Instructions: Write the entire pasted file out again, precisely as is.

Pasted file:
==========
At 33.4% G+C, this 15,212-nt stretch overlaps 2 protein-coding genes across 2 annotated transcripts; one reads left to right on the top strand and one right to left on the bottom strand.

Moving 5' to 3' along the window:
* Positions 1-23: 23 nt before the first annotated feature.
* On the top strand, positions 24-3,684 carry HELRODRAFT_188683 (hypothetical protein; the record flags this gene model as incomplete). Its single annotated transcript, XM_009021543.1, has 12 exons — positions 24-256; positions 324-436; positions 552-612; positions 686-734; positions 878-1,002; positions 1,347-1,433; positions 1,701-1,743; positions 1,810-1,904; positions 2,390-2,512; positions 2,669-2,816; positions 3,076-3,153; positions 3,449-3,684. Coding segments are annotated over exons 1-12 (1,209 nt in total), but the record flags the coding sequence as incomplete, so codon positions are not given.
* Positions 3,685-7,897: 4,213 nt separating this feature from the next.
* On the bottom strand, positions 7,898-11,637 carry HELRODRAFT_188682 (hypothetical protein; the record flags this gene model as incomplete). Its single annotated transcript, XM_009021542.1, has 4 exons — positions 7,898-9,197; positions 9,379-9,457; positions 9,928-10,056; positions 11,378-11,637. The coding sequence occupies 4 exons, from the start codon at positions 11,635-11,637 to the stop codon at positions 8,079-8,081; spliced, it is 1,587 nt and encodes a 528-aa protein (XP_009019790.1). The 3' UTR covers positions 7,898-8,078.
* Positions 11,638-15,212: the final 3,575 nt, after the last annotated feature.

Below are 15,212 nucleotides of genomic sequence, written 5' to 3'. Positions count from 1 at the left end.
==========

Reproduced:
At 33.4% G+C, this 15,212-nt stretch overlaps 2 protein-coding genes across 2 annotated transcripts; one reads left to right on the top strand and one right to left on the bottom strand.

Moving 5' to 3' along the window:
* Positions 1-23: 23 nt before the first annotated feature.
* On the top strand, positions 24-3,684 carry HELRODRAFT_188683 (hypothetical protein; the record flags this gene model as incomplete). Its single annotated transcript, XM_009021543.1, has 12 exons — positions 24-256; positions 324-436; positions 552-612; positions 686-734; positions 878-1,002; positions 1,347-1,433; positions 1,701-1,743; positions 1,810-1,904; positions 2,390-2,512; positions 2,669-2,816; positions 3,076-3,153; positions 3,449-3,684. Coding segments are annotated over exons 1-12 (1,209 nt in total), but the record flags the coding sequence as incomplete, so codon positions are not given.
* Positions 3,685-7,897: 4,213 nt separating this feature from the next.
* On the bottom strand, positions 7,898-11,637 carry HELRODRAFT_188682 (hypothetical protein; the record flags this gene model as incomplete). Its single annotated transcript, XM_009021542.1, has 4 exons — positions 7,898-9,197; positions 9,379-9,457; positions 9,928-10,056; positions 11,378-11,637. The coding sequence occupies 4 exons, from the start codon at positions 11,635-11,637 to the stop codon at positions 8,079-8,081; spliced, it is 1,587 nt and encodes a 528-aa protein (XP_009019790.1). The 3' UTR covers positions 7,898-8,078.
* Positions 11,638-15,212: the final 3,575 nt, after the last annotated feature.

Below are 15,212 nucleotides of genomic sequence, written 5' to 3'. Positions count from 1 at the left end.